This same union of life is exemplified in Jesus of Nazareth. He let nothing stand in the way of his union with the Father. Throughout his life he could pray, “Behold, I come to do your will, O God” (Heb 10:7). He emptied himself of all pride and self-will and everything that could impede this joyful union with his Father. He “humbled himself, becoming obedient to death, even death on a cross” (Phil 2:8). At the Eucharist we stand in the presence of this mystery of sacrificial union.

We stand in the presence of the Paschal Mystery and open ourselves to the work of the Holy Spirit to receive the Father’s offering of divine love in his Son. And when in Holy Communion we receive Christ’s Body and drink the Blood of the new covenant, we are consumed by that Divine Love and become Christ’s Body here on earth. We thus achieve the end, the purpose of sacrifice: joyful union with God.

To be transformed

Our transformation into Christ is the principal petition (epiclesis/ invocation) at every Eucharist. In Eucharistic Prayer IV, for example, we ask that the Holy Spirit “gather all who share this one Bread and one Cup into the one Body of Christ, a living sacrifice of praise.” Thus the sacred meal becomes the sacramental sign of the sacrifice of Christ.

In summary, we can say that at the Eucharist we gather as the baptized, the Body of Christ. We read the Scriptures and hear the story of God’s wonderful plan for our salvation. We give thanks for these memories, and in the grateful remembering we become present to the Paschal Mystery.

We ask God to send the Holy Spirit to transform our bread and wine into the Body and Blood of Christ so that we who dine at that sacred table might be transformed into that very Body. And in Holy Communion we receive a foretaste of that heavenly banquet where we will be one in Christ, and Christ one with God, “so that God may be all in all” (1 Cor 15:28). Thus God’s eternal plan for creation comes to its fulfillment.

A growing tradition

I believe that these insights into (1) the structure of the Eucharistic Prayer, (2) the remembering that makes present and (3) sacrifice as joyful union with God can help us come to a deeper appreciation of the Eucharist: the sacrifice of Good Friday.

In trying to incorporate these ideas into our understanding of sacrifice I am not rejecting the understanding of the faith I received from my parents and the teachers of my youth. Rather I hope that I am walking in the spirit of the Second Vatican Council, which reminds us in the Dogmatic Constitution on Divine Revelation that the tradition that comes to us from the apostles continues to grow and develop with the help of the Holy Spirit. “For as the centuries succeed one another, the Church constantly moves forward toward the fullness of divine truth until the words of God reach their complete fulfillment in her” (#8).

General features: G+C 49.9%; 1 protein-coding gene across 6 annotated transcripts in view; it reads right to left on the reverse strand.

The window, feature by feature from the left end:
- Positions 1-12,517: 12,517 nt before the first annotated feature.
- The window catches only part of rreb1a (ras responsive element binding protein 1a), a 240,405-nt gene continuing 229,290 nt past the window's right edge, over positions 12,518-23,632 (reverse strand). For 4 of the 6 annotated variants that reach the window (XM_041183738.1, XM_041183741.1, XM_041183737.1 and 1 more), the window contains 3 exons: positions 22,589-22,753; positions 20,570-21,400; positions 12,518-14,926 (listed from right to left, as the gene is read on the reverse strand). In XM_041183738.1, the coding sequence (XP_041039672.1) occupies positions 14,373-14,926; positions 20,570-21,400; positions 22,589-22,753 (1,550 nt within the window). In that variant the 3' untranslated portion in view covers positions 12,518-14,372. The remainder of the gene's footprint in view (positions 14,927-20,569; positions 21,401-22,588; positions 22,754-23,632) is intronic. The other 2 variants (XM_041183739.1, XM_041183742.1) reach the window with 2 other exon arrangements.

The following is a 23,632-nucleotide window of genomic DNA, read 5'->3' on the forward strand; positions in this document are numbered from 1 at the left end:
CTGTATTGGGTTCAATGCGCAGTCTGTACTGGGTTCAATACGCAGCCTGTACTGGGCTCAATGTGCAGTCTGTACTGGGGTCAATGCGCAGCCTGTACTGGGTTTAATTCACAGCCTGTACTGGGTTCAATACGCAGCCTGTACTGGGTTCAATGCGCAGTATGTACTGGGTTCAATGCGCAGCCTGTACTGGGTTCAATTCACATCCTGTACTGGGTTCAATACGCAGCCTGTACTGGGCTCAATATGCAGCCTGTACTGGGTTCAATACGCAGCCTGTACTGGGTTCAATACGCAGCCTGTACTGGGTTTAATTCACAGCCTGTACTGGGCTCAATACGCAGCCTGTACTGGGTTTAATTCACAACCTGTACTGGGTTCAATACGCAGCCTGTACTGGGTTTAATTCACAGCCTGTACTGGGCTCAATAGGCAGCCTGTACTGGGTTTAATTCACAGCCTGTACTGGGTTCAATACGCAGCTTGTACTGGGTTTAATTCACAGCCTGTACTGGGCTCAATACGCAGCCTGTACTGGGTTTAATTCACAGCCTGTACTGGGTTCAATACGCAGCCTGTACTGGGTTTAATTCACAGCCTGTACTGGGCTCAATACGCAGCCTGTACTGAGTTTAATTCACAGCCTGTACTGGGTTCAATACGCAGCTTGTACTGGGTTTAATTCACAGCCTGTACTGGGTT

I invite you to see if the ideas presented in this newsletter can help you on your journey toward the “fullness of divine truth.”

Sacrifice and real presence are the key elements of our Catholic understanding of the Eucharist. We have just examined the Eucharist as sacrifice, but the Eucharist is also the real presence of Christ. That will be the subject of our next newsletter.

Next: Presence of the Risen Lord

    

Question Corner

• Father Tom states that the real thrill of the Christian life is in the journey, the mission to share the Good News. Recall an experience when getting involved enlivened your faith.

• Does the Mass sometimes feel like an oasis along your life’s path? Do you leave Mass recommitted to the journey?

• We must recognize Christ not only in the Bread and Wine but also in his Body, the Church. Christ especially identifies with the poor. “The Eucharist commits us to the poor” (CCC, #1397). What more can you do for the poor?